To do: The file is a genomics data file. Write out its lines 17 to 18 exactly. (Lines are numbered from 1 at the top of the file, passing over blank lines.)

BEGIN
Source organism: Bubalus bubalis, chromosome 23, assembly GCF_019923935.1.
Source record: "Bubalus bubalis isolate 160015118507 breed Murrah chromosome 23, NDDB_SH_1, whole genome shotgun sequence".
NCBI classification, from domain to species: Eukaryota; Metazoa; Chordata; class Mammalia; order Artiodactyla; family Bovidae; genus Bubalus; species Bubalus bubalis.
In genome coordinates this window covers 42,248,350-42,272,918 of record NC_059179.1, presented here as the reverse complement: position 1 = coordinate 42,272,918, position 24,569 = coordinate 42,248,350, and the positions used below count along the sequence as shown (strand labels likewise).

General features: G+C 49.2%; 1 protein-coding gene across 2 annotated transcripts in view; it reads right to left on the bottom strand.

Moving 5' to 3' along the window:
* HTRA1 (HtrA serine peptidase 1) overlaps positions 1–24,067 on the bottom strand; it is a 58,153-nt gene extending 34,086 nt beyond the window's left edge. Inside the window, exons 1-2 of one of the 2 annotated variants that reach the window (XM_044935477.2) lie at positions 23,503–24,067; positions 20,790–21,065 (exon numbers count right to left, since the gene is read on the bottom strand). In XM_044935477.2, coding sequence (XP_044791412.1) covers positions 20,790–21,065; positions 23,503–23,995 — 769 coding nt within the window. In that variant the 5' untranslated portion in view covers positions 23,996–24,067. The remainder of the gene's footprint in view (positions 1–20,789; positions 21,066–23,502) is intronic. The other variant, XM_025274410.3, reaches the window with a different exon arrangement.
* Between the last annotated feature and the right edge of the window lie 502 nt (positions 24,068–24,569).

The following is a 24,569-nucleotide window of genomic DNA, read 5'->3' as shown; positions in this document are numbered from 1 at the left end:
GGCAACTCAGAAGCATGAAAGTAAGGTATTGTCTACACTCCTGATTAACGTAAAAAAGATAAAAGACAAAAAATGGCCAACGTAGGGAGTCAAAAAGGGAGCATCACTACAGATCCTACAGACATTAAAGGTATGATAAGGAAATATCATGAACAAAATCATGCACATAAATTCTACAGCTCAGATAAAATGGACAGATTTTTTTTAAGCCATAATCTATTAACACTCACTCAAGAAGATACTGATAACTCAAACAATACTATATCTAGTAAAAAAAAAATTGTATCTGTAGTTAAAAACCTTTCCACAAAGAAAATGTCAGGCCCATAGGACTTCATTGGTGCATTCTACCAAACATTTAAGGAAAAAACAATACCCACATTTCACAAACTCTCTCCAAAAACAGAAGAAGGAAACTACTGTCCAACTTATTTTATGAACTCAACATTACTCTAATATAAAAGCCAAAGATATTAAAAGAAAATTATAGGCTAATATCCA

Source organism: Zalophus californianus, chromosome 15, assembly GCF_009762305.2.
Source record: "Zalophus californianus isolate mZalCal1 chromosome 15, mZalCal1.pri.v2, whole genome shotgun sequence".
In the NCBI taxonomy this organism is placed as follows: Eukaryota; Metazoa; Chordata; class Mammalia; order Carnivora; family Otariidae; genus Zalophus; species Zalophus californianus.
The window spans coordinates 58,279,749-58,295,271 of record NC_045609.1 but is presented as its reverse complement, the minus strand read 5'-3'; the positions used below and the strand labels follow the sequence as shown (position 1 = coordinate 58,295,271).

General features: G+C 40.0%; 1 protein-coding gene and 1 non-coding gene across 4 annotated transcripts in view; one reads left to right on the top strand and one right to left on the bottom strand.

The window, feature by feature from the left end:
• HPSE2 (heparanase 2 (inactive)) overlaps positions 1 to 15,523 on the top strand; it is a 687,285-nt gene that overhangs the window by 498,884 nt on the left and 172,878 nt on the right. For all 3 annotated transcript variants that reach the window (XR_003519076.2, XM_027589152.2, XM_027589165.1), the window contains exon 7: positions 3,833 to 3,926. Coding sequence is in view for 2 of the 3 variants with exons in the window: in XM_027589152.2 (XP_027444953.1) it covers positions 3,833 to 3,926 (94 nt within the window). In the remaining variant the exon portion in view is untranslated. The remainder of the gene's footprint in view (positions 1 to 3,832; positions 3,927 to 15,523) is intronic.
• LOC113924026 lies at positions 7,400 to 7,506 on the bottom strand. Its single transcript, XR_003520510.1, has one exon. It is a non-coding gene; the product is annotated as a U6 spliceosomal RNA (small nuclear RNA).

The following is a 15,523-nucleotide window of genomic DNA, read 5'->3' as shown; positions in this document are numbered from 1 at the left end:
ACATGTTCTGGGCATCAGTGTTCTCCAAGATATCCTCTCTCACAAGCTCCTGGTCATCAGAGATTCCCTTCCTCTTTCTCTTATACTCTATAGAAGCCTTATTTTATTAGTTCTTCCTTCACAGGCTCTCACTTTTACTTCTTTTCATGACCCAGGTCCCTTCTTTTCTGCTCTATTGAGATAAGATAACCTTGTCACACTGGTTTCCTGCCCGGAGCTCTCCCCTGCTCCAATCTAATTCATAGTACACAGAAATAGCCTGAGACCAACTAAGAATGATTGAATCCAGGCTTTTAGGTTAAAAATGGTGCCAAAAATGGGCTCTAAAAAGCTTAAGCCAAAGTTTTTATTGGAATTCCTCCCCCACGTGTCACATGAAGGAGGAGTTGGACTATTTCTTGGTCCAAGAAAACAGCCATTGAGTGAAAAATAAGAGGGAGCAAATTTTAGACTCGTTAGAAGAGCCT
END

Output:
• HPSE2 (heparanase 2 (inactive)) overlaps positions 1 to 15,523 on the top strand; it is a 687,285-nt gene that overhangs the window by 498,884 nt on the left and 172,878 nt on the right. For all 3 annotated transcript variants that reach the window (XR_003519076.2, XM_027589152.2, XM_027589165.1), the window contains exon 7: positions 3,833 to 3,926. Coding sequence is in view for 2 of the 3 variants with exons in the window: in XM_027589152.2 (XP_027444953.1) it covers positions 3,833 to 3,926 (94 nt within the window). In the remaining variant the exon portion in view is untranslated. The remainder of the gene's footprint in view (positions 1 to 3,832; positions 3,927 to 15,523) is intronic.
• LOC113924026 lies at positions 7,400 to 7,506 on the bottom strand. Its single transcript, XR_003520510.1, has one exon. It is a non-coding gene; the product is annotated as a U6 spliceosomal RNA (small nuclear RNA).